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Helping To Pay For College

Educational Funding Solutions


What impact will selling our house have on our son’s college financial aid?

Major financial changes like selling a home, going from self-employed to salaried, or receiving gifts or inheritances can have a dramatic impact on your financial aid, taxes and potential retirement income. One of our families sold their home and didn’t realize it would create capital gains which increased their AGI. The increase destroyed their aid for the year. Our advice is make no major financial changes during college years (including base year) without meeting with us FIRST!!

How can we make sure our son graduates in 4 years? That’s all we can afford.

To graduate college generally takes 120 units with 60 units in core classes. So PLAN AHEAD! Know what core courses are needed and when. Have your son see a counselor for a completion audit each quarter or semester. NOTE: 80% of students going to state colleges are taking 5+ years to graduate.

How important is it that I improve my SAT scores?

Do any and everything you can to improve your SAT scores. EFS also recommends taking the ACT. Some students do better on the ACT. Go to www.act.org for more info.

Don’t stress. There are lots of ways to prepare for the SAT and ACT — books, videos, software and prep courses. Start with free publications available at your high school. If you want more in-depth advice, you can buy practice manuals priced from $9.95 to $49.95. Most include a CD-ROM or tap into a website for updated information. There are private and group prep courses. You can also do it online at:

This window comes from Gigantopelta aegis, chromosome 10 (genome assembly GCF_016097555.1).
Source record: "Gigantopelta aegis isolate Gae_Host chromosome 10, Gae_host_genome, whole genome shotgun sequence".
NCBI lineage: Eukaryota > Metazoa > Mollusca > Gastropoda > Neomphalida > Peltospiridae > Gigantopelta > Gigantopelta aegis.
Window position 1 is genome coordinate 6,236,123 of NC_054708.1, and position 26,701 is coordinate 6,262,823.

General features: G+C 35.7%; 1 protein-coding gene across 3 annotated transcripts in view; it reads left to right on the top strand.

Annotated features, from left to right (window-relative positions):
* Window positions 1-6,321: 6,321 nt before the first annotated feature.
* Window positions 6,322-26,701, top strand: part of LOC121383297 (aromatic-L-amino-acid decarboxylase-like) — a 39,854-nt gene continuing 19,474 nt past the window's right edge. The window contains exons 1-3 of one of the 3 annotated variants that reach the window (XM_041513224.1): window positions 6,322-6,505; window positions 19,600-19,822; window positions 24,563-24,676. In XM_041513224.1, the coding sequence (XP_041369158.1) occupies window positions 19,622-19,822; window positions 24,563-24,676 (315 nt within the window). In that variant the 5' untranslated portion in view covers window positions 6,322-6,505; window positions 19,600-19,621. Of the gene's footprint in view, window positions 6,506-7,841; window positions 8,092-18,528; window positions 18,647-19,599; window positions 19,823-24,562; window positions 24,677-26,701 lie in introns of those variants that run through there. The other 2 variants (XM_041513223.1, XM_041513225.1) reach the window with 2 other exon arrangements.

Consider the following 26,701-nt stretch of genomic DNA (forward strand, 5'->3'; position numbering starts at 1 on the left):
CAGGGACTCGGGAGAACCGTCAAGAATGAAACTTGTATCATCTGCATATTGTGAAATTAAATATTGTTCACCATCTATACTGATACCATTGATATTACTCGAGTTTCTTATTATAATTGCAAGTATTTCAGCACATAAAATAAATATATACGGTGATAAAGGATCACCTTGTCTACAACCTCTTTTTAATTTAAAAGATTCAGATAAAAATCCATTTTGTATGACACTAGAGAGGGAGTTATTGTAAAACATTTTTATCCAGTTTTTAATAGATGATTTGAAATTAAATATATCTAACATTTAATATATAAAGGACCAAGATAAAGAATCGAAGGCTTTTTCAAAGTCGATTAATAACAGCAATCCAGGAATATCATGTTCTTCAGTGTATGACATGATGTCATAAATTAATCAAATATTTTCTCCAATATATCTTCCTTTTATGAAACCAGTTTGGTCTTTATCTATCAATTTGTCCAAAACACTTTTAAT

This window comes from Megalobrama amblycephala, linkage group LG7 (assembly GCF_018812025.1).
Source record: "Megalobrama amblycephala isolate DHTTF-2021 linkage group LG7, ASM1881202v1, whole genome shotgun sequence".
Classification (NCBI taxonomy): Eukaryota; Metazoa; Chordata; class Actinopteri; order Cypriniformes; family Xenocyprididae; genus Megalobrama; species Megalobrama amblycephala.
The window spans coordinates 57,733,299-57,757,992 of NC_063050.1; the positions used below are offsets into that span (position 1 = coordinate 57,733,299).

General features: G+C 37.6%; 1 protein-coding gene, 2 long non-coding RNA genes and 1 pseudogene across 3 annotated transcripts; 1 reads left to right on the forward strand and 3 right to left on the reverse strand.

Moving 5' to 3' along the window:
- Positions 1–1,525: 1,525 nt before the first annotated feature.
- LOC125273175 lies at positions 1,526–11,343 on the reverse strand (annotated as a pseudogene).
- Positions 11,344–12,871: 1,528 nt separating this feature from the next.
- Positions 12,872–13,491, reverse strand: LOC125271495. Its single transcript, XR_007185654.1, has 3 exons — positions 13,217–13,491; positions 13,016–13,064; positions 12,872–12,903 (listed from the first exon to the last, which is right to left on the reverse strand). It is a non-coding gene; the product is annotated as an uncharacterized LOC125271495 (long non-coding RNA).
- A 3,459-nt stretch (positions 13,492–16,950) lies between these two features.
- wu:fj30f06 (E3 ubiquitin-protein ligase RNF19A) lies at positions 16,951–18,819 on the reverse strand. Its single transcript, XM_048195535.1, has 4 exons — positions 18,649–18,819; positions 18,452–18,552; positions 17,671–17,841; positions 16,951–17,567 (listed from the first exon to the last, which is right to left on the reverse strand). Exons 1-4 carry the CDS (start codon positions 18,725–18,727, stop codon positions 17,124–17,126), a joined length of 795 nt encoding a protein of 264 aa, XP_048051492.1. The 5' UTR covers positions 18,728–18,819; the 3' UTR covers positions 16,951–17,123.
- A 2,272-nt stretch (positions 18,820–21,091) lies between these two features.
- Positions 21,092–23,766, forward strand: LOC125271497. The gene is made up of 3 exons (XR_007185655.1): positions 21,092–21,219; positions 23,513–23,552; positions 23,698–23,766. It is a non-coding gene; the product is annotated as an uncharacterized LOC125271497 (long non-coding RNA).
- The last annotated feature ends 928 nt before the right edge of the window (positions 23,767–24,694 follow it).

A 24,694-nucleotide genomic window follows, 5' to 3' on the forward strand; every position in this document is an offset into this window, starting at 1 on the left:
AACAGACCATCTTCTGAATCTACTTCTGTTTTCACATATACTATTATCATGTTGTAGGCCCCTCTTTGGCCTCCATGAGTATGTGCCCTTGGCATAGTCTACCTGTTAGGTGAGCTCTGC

Is it true that colleges don’t take away aid for drug convictions anymore?

Under Federal rules, students with 1 drug-possession offense lose federal college aid (free & loans) for one year after conviction. A second conviction means ineligibility for two years, plus repayment begins immediately on any loans. Only four colleges out of the over 4,000 in the U.S. will reimburse students who lose aid because of drug convictions. It isn’t worth the risk to lose aid.

I’m a small business owner. Are there college tax strategies for me?

Small business owners have some major advantages when it comes to funding college. The new tax law enhances the benefits of the 10 percent tax bracket, which now covers income up to $12,300. Furthermore, the capital gains tax for anyone who was in the 10 and 15 percent tax bracket falls to 5 percent now and zero in 2008. This can prove to be quite a benefit to business owners who hire their own children.

There are many strategies that can help small business owners write off a considerable amount of their student’s college education. However, the parent/small business owner should consult their tax advisor prior to implementing any strategy.

If grandparents help pay for college will we lose our financial aid?

With today’s high cost of college, grandparents are playing a bigger role in paying for college. An AARP study of 1,000 grandparents shows that more than half currently contribute, or plan to contribute, to their grandchildren’s college education. Forty-three percent of the grandparents currently use bonds as an investment vehicle for these college savings goals, 40 percent use mutual funds, and 36 percent use stocks. More than half use cash to pay for some of the tuition. Only 2 percent of grandparents in the survey have invested in 529 Education Savings Plans, which we do not recommend. It is critical that if grandparents do contribute to college, WHEN they contribute and HOW MUCH they contribute is very important.

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  • Testimonials

    “"We still can’t believe that our daughter received an offer of $10,000 per year for 4 years at one of the "Seven Sisters" schools – elite private women's colleges. The irony of the story is that we didn’t even know about this college until we started working with EFS, and our daughter was "positive" she wouldn't be accepted. It turned out to be one of the most financially viable of all her colleges. I guess the moral of the story is to research all possible schools with your major and to apply even if you don’t think you have a chance for admission!"

    - Jeff, from
    Woodland Hills, CA”
    source: Testimonials